I study the creative practices of cities, those that contribute to capitalist accumulation, and those that seek to resist it. As Jane Jacobs said all those years ago, urban areas are the engines of innovation and creativity and as such are the crucibles of human endevour. My research therefore seeks to understand human creativity it both it’s economic and ‘non-economic’ forms. This gives me a unique vantage point which mixes the creative industries, urban subcultures, networking and world cities into a narrative that places human ingenuity at the heart of urban development. For the sake of disciplinary clarity, my research coagulates under two (inter-related) themes…
The city is a fascinating entity and is the subject of the majority of my research. The world city is a concept that has engrossed geographers for decades and it is no different for me. They are the socio-physiological centres of our inter-connected world and as a result have a multitude of people, things, processes and institutions to study. I have conducted a PhD on Sydney and studied the creative life of New York, London, Shanghai, Hong Kong, Beijing, Dubai, Tel Aviv and Istanbul in-depth. I am currently involved with researching and writing about subversive urban practices, particularly parkour. I use the Twitter pseudonym ‘Urban Subversion‘ to collate urban stories and ideas of interest. Influences on my work in cities include Guy Debord, Michel de Certeau, Jane Jacobs and Henri Lefebvre. I have also written pieces and been invited to talk on the concept of the ‘Creative City’ which combines my expertise in urban studies with…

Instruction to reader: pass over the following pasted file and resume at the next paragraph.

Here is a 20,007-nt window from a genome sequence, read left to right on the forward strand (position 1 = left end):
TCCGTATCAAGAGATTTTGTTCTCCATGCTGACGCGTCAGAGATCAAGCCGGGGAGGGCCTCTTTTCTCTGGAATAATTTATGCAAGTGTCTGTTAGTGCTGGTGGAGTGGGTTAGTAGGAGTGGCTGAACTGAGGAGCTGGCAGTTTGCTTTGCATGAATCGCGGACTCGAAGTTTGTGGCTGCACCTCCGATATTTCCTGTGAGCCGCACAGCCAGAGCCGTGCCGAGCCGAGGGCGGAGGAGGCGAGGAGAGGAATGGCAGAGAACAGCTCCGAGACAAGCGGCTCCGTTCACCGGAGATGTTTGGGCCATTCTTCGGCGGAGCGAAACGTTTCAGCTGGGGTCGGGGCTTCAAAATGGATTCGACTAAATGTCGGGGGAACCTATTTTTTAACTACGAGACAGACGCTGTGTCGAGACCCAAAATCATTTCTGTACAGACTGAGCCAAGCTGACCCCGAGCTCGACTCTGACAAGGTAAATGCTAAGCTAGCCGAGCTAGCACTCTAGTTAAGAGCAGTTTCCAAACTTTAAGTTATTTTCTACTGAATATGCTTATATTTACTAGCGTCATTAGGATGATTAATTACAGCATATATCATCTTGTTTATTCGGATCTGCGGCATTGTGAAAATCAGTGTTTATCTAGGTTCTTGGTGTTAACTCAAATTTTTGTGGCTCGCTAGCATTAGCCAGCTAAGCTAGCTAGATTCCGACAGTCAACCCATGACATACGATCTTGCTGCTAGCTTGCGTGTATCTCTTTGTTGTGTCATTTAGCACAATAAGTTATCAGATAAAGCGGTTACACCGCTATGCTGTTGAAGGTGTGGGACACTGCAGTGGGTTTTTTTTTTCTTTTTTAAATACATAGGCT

…The Creative Economy
My research roles of late have seen me focus on the creative industries (or cultural industries if they are more to your linguistic liking). Which activities are included in the creative industries is constantly debated, but in particular, film, design, TV, radio, architecture, advertising and publishing are the subsectors that have been the focus on my research so far (yet the increased technological and digital literacy of citizens is blurring the sub-sectoral divides). In particular, the film industry for me can be both fascinating and challenging. It’s organisational structure and employment methods are unique and the films that are produced at the end can be works of art. I am currently involved in studying the ‘Media City’ phenomena which enmeshes these two research themes.
I also have a burgeoning interest in the Geographies of Film, that while is born out of my fan-based approach (rather than through academic texts, although I did digest Deleuze’s Cinema books as an undergraduate), is creeping more and more into my work. If you want to know more, you can watch this video that one of my Master’s students put together for one of her assessments, in which I discuss among other things, the archetypal urban film, Bladerunner.